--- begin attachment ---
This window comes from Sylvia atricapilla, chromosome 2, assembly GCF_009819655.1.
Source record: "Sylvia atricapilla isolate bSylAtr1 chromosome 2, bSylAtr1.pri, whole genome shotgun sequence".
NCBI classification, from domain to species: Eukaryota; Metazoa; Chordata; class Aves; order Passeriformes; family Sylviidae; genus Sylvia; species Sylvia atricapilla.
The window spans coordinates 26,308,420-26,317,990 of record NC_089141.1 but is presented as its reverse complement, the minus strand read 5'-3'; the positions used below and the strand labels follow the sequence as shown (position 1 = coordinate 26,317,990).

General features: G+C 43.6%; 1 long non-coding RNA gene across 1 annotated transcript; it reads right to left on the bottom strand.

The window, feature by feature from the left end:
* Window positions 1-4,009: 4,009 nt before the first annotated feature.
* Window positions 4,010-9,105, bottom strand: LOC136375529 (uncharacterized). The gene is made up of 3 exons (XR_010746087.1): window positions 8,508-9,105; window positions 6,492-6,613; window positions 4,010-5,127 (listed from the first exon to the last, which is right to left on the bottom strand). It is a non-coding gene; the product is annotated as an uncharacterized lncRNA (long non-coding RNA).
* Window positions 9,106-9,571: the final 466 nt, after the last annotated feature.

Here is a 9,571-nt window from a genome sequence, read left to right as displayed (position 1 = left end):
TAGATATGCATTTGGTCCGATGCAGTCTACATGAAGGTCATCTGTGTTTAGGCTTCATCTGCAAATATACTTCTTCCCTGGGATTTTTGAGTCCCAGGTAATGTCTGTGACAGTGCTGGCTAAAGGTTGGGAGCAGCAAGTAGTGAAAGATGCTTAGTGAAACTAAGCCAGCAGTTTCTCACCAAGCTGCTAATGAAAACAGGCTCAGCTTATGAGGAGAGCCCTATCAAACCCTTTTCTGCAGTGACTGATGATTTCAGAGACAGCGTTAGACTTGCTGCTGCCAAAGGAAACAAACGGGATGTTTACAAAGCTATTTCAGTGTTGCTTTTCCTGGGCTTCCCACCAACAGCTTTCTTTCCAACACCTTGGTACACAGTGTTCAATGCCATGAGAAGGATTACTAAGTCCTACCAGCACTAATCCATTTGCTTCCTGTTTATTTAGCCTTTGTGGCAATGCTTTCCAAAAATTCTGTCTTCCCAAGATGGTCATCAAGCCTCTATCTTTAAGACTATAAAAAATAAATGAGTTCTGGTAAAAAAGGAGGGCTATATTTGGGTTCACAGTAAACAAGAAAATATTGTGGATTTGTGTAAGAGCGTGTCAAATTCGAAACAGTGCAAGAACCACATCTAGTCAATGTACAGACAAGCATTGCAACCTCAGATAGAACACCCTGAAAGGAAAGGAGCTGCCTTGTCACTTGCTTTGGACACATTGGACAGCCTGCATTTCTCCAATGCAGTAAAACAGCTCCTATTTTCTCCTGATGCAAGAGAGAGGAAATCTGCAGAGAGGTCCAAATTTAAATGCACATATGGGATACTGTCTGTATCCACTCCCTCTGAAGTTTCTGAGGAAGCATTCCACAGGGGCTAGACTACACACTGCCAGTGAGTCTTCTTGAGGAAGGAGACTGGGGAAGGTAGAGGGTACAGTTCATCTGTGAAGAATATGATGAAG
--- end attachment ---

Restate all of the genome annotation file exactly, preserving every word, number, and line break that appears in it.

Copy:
This window comes from Sylvia atricapilla, chromosome 2, assembly GCF_009819655.1.
Source record: "Sylvia atricapilla isolate bSylAtr1 chromosome 2, bSylAtr1.pri, whole genome shotgun sequence".
NCBI classification, from domain to species: Eukaryota; Metazoa; Chordata; class Aves; order Passeriformes; family Sylviidae; genus Sylvia; species Sylvia atricapilla.
The window spans coordinates 26,308,420-26,317,990 of record NC_089141.1 but is presented as its reverse complement, the minus strand read 5'-3'; the positions used below and the strand labels follow the sequence as shown (position 1 = coordinate 26,317,990).

General features: G+C 43.6%; 1 long non-coding RNA gene across 1 annotated transcript; it reads right to left on the bottom strand.

The window, feature by feature from the left end:
* Window positions 1-4,009: 4,009 nt before the first annotated feature.
* Window positions 4,010-9,105, bottom strand: LOC136375529 (uncharacterized). The gene is made up of 3 exons (XR_010746087.1): window positions 8,508-9,105; window positions 6,492-6,613; window positions 4,010-5,127 (listed from the first exon to the last, which is right to left on the bottom strand). It is a non-coding gene; the product is annotated as an uncharacterized lncRNA (long non-coding RNA).
* Window positions 9,106-9,571: the final 466 nt, after the last annotated feature.

Here is a 9,571-nt window from a genome sequence, read left to right as displayed (position 1 = left end):
TAGATATGCATTTGGTCCGATGCAGTCTACATGAAGGTCATCTGTGTTTAGGCTTCATCTGCAAATATACTTCTTCCCTGGGATTTTTGAGTCCCAGGTAATGTCTGTGACAGTGCTGGCTAAAGGTTGGGAGCAGCAAGTAGTGAAAGATGCTTAGTGAAACTAAGCCAGCAGTTTCTCACCAAGCTGCTAATGAAAACAGGCTCAGCTTATGAGGAGAGCCCTATCAAACCCTTTTCTGCAGTGACTGATGATTTCAGAGACAGCGTTAGACTTGCTGCTGCCAAAGGAAACAAACGGGATGTTTACAAAGCTATTTCAGTGTTGCTTTTCCTGGGCTTCCCACCAACAGCTTTCTTTCCAACACCTTGGTACACAGTGTTCAATGCCATGAGAAGGATTACTAAGTCCTACCAGCACTAATCCATTTGCTTCCTGTTTATTTAGCCTTTGTGGCAATGCTTTCCAAAAATTCTGTCTTCCCAAGATGGTCATCAAGCCTCTATCTTTAAGACTATAAAAAATAAATGAGTTCTGGTAAAAAAGGAGGGCTATATTTGGGTTCACAGTAAACAAGAAAATATTGTGGATTTGTGTAAGAGCGTGTCAAATTCGAAACAGTGCAAGAACCACATCTAGTCAATGTACAGACAAGCATTGCAACCTCAGATAGAACACCCTGAAAGGAAAGGAGCTGCCTTGTCACTTGCTTTGGACACATTGGACAGCCTGCATTTCTCCAATGCAGTAAAACAGCTCCTATTTTCTCCTGATGCAAGAGAGAGGAAATCTGCAGAGAGGTCCAAATTTAAATGCACATATGGGATACTGTCTGTATCCACTCCCTCTGAAGTTTCTGAGGAAGCATTCCACAGGGGCTAGACTACACACTGCCAGTGAGTCTTCTTGAGGAAGGAGACTGGGGAAGGTAGAGGGTACAGTTCATCTGTGAAGAATATGATGAAG